Category Archives: Poetry

The first human listeners

… WHEN WILL, when will, when will they let it suffice,
the complaining, explaining? Have we not had masters to splice
human words, compose them? Why all this new endeavour?

Do not, do not, do not books for ever
hammer at people like perpetual bells?
When, between two books, silent sky appears: be glad…
or a patch of plain earth in the evening.

Louder than gale, louder than sea swell, men
have roared and yelled… what preponderance of stillness
must reside in the cosmic spaces, when
the cricket is audible still to yelling mankind.
When stars, the silent, shine for us in the yelled-at heavens!

Oh, if they spoke to us, the remotest, ancient, most ancient forbears!
And we: listeners at last. The first human listeners.

— Rilke (trans. M. Hamburger)

Abandoned bare on the heart’s mountains

Abandoned bare on the heart’s mountains. Look, how small there,
look: the last little village of words, and higher,
but also how small, a last
homestead of feeling. Familiar to you?
Abandoned bare on the heart’s mountains. Rock base
under your hands. True, something blossoms
here; from silent erosion
an unknowing herb breaks into blossom, singing.
But the knowing man? He who began to know
and is silent now, abandoned bare on the heart’s mountains.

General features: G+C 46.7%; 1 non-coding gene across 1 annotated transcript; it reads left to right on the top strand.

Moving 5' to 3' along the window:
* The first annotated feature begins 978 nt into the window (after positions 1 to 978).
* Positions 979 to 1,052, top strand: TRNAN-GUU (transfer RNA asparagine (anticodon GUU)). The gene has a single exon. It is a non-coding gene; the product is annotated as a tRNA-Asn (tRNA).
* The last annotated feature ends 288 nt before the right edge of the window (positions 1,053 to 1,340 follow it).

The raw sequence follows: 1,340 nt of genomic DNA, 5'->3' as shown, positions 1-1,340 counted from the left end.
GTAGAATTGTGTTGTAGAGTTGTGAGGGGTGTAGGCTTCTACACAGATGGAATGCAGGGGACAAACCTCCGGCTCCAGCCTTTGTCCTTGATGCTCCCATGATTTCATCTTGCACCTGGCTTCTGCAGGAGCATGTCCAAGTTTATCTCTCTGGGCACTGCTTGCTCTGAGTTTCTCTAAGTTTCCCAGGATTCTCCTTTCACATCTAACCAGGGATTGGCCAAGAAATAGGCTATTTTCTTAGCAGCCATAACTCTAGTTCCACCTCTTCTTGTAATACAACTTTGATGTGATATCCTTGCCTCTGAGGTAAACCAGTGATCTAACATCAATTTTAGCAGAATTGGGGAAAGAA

True, with awareness intact many a creature
moves about, many a mountain animal lives secure,
changes and stays. And the great bird at home here
circles the pure negation of peaks. — But
homeless here on the heart’s mountains…

— Rilke (trans. M. Hamburger)

Bulleh! to me, I am not known

Not a believer inside the mosque, am I
Nor a pagan disciple of false rites
Not the pure amongst the impure
Neither Moses, nor the Pharoh

Bulleh! to me, I am not known

Not in the holy Vedas, am I
Nor in opium, neither in wine
Not in the drunkard`s intoxicated craze
Niether awake, nor in a sleeping daze

Bulleh! to me, I am not known

In happiness nor in sorrow, am I
Neither clean, nor a filthy mire
Not from water, nor from earth
Neither fire, nor from air, is my birth

Bulleh! to me, I am not known

Not an Arab, nor Lahori
Neither Hindi, nor Nagauri
Hindu, Turk, nor Peshawari
Nor do I live in Nadaun

Bulleh! to me, I am not known

Secrets of religion, I have not known
From Adam and Eve, I am not born
I am not the name I assume
Not in stillness, nor on the move

Bulleh! to me, I am not known

I am the first, I am the last
None other, have I ever known
I am the wisest of them all
Bulleh! do I stand alone?

Bulleh! to me, I am not known

— Bulleh Shah

Bulleh! to me, I am not known

Not a believer inside the mosque, am I
Nor a pagan disciple of false rites
Not the pure amongst the impure
Neither Moses, nor the Pharoh

Bulleh! to me, I am not known

Not in the holy Vedas, am I
Nor in opium, neither in wine
Not in the drunkard`s intoxicated craze
Niether awake, nor in a sleeping daze

Bulleh! to me, I am not known

In happiness nor in sorrow, am I
Neither clean, nor a filthy mire
Not from water, nor from earth
Neither fire, nor from air, is my birth

Bulleh! to me, I am not known